South Africa’s inflation trajectory has deteriorated since the July MPC meeting. The currency is weaker, oil prices are higher and maize futures prices have risen, suggesting that food inflation could be on the rise in the coming months. At the same time, economic growth is contracting, with very little evidence of demand-pull pressures. The currency also appears to be getting some reprieve from the decisive policy action in Turkey. As a result, we expect the MPC to refrain from raising the policy rate at this meeting, although it is likely to prepare the market for a possible hike in the period ahead if the situation deteriorates further or if signs of rising FX pass-through emerge.

Despite all of this, it’s still unclear that emerging markets are out of the woods. Trade escalations have played dollar positive since April and U.S. foreign policy is becoming more unpredictable seemingly by the day. In almost all cases, that unpredictability has a positive read-through for the dollar.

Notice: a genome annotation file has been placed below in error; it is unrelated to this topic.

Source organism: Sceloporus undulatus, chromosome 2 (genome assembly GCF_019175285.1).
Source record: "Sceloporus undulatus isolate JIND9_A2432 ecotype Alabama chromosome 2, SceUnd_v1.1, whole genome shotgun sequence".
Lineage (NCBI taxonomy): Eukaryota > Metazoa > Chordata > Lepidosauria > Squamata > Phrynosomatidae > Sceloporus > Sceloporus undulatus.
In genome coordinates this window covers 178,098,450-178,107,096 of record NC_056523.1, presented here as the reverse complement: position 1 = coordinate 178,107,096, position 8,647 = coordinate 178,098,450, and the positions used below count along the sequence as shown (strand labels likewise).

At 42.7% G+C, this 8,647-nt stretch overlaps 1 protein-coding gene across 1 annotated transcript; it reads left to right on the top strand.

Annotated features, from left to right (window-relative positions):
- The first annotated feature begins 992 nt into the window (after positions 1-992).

What’s needed here are convincing signs that the U.S. economy is losing momentum and/or some kind of dovish lean from the Fed. In the absence of that, it seems just as likely as not that the market will continue to oscillate between fleeting bouts of dollar weakness and a renewal of greenback strength, with the latter continually chipping away at fragile EM sentiment.

On that note, we’ll leave you with SocGen’s take on who’s most vulnerable, although really, you should already be well apprised of this.

To assess vulnerabilities across emerging markets, we examine external positions, short-term external debt, foreign currency-denominated debt, fiscal and debt positions, reserve adequacy, and foreign bond ownership. A scorecard of gross (i.e. total number of indicators that suggest high vulnerability) and net (the summation of negative, neutral, positive vulnerability factors) vulnerabilities sheds light on which currencies might experience additional stress as the Fed continues to tighten monetary policy or if other factors impair EM sentiment.

  • High vulnerability: Turkey, South Africa, Malaysia, India, Indonesia.
  • Medium vulnerability: Mexico, Chile, Brazil, Colombia, Czech Republic, Hungary, Poland.
  • Low vulnerability: Korea, China, Thailand, Russia.